#AgileAfrica Keynote: Self Selection

Posted: September 6, 2016 in Team
Tags: , ,

This is a post in a series on the talks that I attended at my first ever Agile Africa Conference in Johannesburg. All posts are based on the sketch-notes that I took in the sessions. 

I’m not sure if you recall our first experiment with self-selection? Imagine my surprise when I realised that our keynote speaker on the topic, Sandy Mamoli, was the very same person who had been part of the team that created the material we’d used for our own self-selection attempts. As we’d also run a second less successful experiment, I was quite interested to hear a little more “from the horse’s mouth”, so to speak.

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There were some key points shared by Sandy that helped me understand a little more why our second attempt had not succeeded from an expected outcome perspective, but had, in fact, succeeded from a feedback perspective.

  1. Purpose is important. Squads form around a strong purpose that they can buy into.
  2. Self-selection will always fail if management selection is going to be done afterwards to ‘tweak’ the outcomes. (Her solution: make the blueprints for the new squads very visible everywhere as soon as possible after the session.)
  3. She shared a story where squads would not form around a particular vision or goal and usually where that happened there were deeper issues at the root which needed to be resolved before a team would be successful.
  4. Self-selection should NOT directly or explicitly impact reporting lines.

So, upon reflection, after comparing our first and second experiment and adding in some of the tips from Sandy, these were my conclusions:

  • Self-selection should happen independently of reporting lines
    • The first time we did it, there was no impact on reporting lines; the second time we did it, reporting lines were impacted by which squad you moved into.
  • Try keep “people owners” as observers not players
    • There was a subtle form of “Liar Liar” in our second attempt as every time there was a significant shift in numbers to one or other ‘cost center’ then the managers (who were also the Product Owners) had a quick chat about how to re-balance things. In our first experiment, everyone remained in the same “cost center”.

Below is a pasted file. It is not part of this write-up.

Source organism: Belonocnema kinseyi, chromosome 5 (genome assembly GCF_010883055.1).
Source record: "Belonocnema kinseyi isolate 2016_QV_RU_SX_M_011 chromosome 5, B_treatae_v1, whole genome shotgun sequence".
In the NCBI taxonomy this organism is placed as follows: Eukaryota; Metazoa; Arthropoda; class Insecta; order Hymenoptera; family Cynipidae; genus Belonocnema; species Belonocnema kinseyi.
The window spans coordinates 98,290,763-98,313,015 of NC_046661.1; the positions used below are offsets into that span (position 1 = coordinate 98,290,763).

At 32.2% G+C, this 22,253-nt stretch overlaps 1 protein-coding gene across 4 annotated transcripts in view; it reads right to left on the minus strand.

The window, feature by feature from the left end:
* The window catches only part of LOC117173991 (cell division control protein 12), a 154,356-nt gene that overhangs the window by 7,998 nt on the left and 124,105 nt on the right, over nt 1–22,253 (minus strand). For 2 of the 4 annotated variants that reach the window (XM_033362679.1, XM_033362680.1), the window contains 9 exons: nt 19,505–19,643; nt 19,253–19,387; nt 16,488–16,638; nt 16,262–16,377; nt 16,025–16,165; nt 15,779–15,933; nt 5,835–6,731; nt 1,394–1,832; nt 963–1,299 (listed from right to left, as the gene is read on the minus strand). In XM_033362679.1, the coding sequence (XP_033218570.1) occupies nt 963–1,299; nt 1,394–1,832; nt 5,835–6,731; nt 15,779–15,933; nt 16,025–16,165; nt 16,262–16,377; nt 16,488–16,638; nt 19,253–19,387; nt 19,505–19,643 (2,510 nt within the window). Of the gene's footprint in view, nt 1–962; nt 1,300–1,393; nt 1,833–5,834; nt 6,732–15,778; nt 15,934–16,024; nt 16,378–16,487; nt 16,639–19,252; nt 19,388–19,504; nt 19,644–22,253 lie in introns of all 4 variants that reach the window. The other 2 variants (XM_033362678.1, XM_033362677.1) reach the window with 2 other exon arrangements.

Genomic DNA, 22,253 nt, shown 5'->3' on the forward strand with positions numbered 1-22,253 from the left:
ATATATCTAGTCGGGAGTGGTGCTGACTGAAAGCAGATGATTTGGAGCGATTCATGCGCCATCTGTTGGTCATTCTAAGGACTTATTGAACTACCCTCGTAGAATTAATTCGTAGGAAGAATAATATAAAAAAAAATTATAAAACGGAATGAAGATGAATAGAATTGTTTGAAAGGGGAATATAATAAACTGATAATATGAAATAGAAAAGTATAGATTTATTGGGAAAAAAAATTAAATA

• Ensure the Product Owners are well prepared in terms of their vision
    • The second time we ran self-selection, one Product Owner had a very clear and mature view of what the squad would be achieving; whereas the other Product Owner was new to the space and hadn’t really had time to formulate their thinking and strategy properly.

Sandy also advised the following:

  • Where squads have fully formed after a couple of rounds, move forward with those squads (regardless of the state of the others).
  • Where squads aren’t fully formed because there just aren’t enough people, have the squad members identify what ‘imaginary friends’ they need to ‘hire’ to form a full squad.
  • Where squads haven’t formed for less obvious reasons and/or people refuse to participate in the process (and choose no-squad), revert to traditional management selection for those people and root cause the reasons for the resistance.

This keynote was very valuable to me as it shifted my perspective of our second attempt from being a failure to being a great source of useful feedback about the state of a particular space. Have you tried self-selection? What was the outcome? What did you learn?

 

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